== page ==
WASHINGTON — The House Judiciary Committee has scheduled its first impeachment hearing for Dec. 4, as Democrats press forward with their inquiry into President Donald Trump's actions involving Ukraine.
"The Committee intends this hearing to serve as an opportunity to discuss the historical and constitutional basis of impeachment, as well as the Framers' intent and understanding of terms like 'high crimes and misdemeanors,' Judiciary Committee Chairman Jerrold Nadler, D-N.Y., wrote in a letter to Trump on Tuesday, Nov. 26.
The announcement came hours after Trump said Tuesday that he would "love" for several senior administration officials to testify in the impeachment inquiry but that the White House was preventing them from doing so to protect the institution of the presidency.
The Justice Department formally appealed Monday's ruling by a federal judge that former White House counsel Donald McGahn must comply with a House subpoena.
Meanwhile, House investigators are busy pulling together a report based on public testimony and private depositions over the past several weeks. Intelligence Committee Chairman Adam Schiff, D-Calif., said the report will be forwarded to the Judiciary Committee shortly after Congress returns from Thanksgiving recess next week.
The Judiciary Committee will then decide whether to draft articles of impeachment, which would eventually be considered by the full House. If Trump is impeached, a trial would follow in the Republican-led Senate.
Democrats are seeking to build a case that Trump leveraged military assistance and an Oval Office meeting with Ukrainian President Volodymyr Zelensky in exchange for investigations of former vice president Joe Biden and his son Hunter Biden, and a debunked theory alleging Ukrainian interference in the 2016 presidential election.
A report released Tuesday by the House Budget Committee said the White House Office of Management and Budget engaged in a "pattern of abuse" of its own authority and the law in holding up security assistance to Ukraine.
In findings based on documents turned over by OMB, the Democrat-led panel cites unusual steps the agency took over the summer as it moved to hold up nearly $400 million in State Department and Pentagon funds for Ukraine that had already been approved by Congress.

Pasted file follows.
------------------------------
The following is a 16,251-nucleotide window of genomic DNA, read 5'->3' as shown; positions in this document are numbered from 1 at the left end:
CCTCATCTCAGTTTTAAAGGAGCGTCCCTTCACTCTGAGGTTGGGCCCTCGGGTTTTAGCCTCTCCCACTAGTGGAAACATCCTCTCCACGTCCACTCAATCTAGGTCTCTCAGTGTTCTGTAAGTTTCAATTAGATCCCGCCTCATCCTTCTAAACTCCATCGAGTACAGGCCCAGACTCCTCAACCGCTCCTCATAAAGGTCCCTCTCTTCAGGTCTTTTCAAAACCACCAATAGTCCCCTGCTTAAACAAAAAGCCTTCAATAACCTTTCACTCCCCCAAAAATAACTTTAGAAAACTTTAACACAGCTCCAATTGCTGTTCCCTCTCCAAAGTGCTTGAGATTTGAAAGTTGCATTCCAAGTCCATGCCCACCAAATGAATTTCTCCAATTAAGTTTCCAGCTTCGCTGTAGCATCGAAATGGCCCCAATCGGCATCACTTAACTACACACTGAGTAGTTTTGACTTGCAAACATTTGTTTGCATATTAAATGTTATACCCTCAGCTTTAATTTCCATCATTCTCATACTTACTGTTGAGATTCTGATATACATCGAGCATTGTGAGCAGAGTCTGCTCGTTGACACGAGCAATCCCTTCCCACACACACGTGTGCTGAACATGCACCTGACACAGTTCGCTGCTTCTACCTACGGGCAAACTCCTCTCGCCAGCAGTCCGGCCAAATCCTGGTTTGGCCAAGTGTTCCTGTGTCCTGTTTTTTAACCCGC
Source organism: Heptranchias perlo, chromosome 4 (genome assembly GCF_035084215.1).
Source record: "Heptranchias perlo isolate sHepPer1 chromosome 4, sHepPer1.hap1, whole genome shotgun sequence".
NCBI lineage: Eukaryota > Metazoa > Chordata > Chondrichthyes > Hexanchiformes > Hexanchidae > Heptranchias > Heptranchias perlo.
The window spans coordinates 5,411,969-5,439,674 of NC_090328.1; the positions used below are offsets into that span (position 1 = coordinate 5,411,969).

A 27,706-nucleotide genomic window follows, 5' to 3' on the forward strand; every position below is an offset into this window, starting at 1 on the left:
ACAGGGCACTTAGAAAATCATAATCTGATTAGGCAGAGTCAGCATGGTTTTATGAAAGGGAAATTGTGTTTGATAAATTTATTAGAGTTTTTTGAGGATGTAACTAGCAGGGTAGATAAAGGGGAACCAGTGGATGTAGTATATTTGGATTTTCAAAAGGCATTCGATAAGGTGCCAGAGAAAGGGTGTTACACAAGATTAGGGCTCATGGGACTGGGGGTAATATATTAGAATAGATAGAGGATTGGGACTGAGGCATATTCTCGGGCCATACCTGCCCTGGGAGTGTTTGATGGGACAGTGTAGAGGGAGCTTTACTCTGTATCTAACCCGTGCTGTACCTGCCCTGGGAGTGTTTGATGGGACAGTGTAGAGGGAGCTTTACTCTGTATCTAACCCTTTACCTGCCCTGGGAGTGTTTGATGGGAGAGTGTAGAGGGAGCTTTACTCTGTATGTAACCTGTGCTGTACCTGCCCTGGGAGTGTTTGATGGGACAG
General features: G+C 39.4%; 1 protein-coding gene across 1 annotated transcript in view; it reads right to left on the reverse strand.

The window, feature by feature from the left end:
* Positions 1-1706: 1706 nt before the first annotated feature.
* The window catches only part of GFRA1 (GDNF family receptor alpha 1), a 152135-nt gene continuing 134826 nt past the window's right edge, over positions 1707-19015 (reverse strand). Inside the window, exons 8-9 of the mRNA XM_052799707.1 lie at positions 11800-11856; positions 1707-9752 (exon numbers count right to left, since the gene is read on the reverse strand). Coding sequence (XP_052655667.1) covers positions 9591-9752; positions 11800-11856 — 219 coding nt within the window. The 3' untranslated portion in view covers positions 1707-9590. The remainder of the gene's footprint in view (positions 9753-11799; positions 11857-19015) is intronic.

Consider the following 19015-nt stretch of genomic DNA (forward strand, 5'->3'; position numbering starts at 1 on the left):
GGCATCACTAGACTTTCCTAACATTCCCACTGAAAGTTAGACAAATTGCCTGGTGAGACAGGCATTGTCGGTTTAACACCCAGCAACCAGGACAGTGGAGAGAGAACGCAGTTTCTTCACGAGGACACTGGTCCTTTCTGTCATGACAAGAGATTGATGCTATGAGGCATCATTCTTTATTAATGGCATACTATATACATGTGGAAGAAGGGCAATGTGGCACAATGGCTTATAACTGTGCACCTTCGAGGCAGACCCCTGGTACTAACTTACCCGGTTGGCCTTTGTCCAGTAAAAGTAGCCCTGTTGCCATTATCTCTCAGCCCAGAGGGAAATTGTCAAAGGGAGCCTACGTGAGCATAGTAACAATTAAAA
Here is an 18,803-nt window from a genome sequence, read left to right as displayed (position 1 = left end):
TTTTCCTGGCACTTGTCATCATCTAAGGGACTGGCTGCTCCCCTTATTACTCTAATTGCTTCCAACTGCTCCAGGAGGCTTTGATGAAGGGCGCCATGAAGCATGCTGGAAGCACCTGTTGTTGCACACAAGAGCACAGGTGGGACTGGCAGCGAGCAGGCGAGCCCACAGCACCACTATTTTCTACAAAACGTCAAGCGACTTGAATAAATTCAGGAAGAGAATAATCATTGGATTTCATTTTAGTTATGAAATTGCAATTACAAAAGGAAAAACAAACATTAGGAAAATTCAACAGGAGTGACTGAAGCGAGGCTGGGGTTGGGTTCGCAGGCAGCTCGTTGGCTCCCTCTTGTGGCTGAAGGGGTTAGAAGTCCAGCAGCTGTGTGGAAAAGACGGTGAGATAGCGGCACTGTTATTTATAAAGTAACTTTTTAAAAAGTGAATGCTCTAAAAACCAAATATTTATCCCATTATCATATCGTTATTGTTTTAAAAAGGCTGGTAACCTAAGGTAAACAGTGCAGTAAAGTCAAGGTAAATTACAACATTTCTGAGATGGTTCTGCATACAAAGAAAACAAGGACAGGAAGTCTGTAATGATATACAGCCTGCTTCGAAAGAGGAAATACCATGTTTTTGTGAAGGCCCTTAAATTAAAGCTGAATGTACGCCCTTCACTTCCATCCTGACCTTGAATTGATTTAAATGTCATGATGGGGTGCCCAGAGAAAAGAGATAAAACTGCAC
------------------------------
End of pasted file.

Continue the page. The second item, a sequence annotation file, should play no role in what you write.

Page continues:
This funding delay is at the center of the Democrats' impeachment inquiry against Trump.
At the annual White House turkey pardon on Tuesday, Trump jokingly brought up the topic of impeachment after introducing the turkeys, Bread and Butter, raised by a family of famers in North Carolina.
"Thankfully, Bread and Butter have been specially raised . . . to remain calm under any condition, which will be very important because they have already received subpoenas to appear in Adam Schiff's basement on Thursday," Trump said, prompting laughter from some in the crowd. "It's true. Hundreds of people have."
"It seems the Democrats are accusing me of being too soft on turkey," he continued. "But Bread and Butter, I should note that unlike previous witnesses, you and I have actually met. It's very unusual."
Trump made one more joke, a dig at the media, before proceeding with the pardon.
"In any event, I expect this pardon will be a very popular one with the media. After all, turkeys are closely related with vultures," he said, adding: "I don't know if I like that line, but there's a little truth to it."
On Tuesday night, Trump is scheduled to attend a rally near Miami, billed by his campaign as a "homecoming" extravaganza. It follows his recent decision to move his formal residence from New York to Florida - and underscores the state's importance to his reelection efforts as he grapples with the impeachment proceedings that threaten his presidency.
Florida is now not only Trump's home but what Republicans hope is an emerging GOP bastion. During the 2018 midterm elections, Florida was a rare place on the political map where the GOP registered gains. The Republicans ousted an incumbent Democratic senator and won the governor's mansion even as their party nationally was swept out of its House majority.
Those victories, carried by Trump-aligned bids, have encouraged the Trump campaign as it aims to keep seniors and conservatives engaged in Florida and elsewhere.
This article was written by John Wagner, Colby Itkowitz and Felicia Sonmez, reporters for The Washington Post. The Washington Post's Robert Costa and Erica Werner contributed to this report.